This is a tricky one, but I do hope that you can come together to find some common ground. Perhaps you reminding him that your tattoo will be in a concealed place (or maybe will say “I love (insert his name here) ;) is some sort of a compromise. And at the end of the day I believe that the choice is ultimately yours to make.


      • Dear You Can Handle The Truth,

        Well, I will start off by saying that you are surely in the right line of work. Your responses are excellent! Your reply was a lot more insightful than I expected (no offense).

        I did bring the issue up again with my husband, over dinner, during our date night. He gave his usual response, “No, I don’t want you to get one”. But I pushed a little and asked why. He said he does not believe that body markings are appropriate. While his religious views are not new-found… I guess nowadays he can be considered a deeper Christian. In the past 2 years he has taken his commitment to God more seriously and has become involved in church ministries.

        So I pushed a little more. I asked him if he was embarrassed that his wife had tattoos. He said he wouldn’t call it embarrassment, but doesn’t believe in body markings, and doesn’t understand the point. He admits wanting to get one before we met, but is glad that he never went through with it. He said tattoos are something that may become regrettable in the future. Okay, maybe so but after 15 years, I have yet to regret my others.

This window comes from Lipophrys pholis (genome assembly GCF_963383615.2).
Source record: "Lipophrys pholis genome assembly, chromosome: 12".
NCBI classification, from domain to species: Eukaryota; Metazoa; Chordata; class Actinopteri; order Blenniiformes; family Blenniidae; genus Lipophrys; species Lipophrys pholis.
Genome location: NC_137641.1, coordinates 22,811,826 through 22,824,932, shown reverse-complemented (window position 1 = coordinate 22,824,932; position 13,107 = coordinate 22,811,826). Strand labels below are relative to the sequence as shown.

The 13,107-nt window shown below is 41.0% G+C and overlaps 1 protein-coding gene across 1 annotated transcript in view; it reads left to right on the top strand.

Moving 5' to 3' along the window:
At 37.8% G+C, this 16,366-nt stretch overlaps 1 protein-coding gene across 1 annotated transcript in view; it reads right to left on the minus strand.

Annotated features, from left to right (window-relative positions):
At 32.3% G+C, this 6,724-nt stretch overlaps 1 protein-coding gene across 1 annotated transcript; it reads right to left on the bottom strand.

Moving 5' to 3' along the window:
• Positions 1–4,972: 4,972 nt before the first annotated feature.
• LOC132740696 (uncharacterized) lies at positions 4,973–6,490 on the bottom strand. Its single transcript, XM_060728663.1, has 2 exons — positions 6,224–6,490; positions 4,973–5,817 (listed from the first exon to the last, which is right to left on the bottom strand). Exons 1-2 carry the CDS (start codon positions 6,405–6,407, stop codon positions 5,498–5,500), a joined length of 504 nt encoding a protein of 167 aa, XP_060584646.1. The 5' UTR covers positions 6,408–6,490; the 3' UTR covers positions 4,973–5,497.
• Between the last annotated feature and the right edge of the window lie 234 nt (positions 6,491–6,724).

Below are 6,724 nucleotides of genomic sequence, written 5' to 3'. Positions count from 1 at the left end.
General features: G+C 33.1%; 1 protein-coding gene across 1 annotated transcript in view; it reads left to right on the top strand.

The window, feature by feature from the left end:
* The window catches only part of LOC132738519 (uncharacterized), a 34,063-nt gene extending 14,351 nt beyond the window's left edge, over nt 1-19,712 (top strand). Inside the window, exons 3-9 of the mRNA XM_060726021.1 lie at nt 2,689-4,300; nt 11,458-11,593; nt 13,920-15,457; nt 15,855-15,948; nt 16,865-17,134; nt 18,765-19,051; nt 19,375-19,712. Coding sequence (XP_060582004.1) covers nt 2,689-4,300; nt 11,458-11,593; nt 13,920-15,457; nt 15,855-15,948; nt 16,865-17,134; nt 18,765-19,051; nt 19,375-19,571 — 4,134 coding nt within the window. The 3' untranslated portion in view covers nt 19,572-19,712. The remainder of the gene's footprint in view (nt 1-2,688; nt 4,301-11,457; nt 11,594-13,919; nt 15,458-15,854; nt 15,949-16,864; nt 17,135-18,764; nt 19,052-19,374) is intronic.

Even still, I pushed some more… that’s when I got what is probably his biggest reason for concern. He said that tattoos draw attention, and he didn’t feel comfortable with his wife having that kind of attention. I guess I can understand that. The only way my new tattoo would be visible if I’m wearing a strapless or halter top (both of which I enjoy wearing in the summer).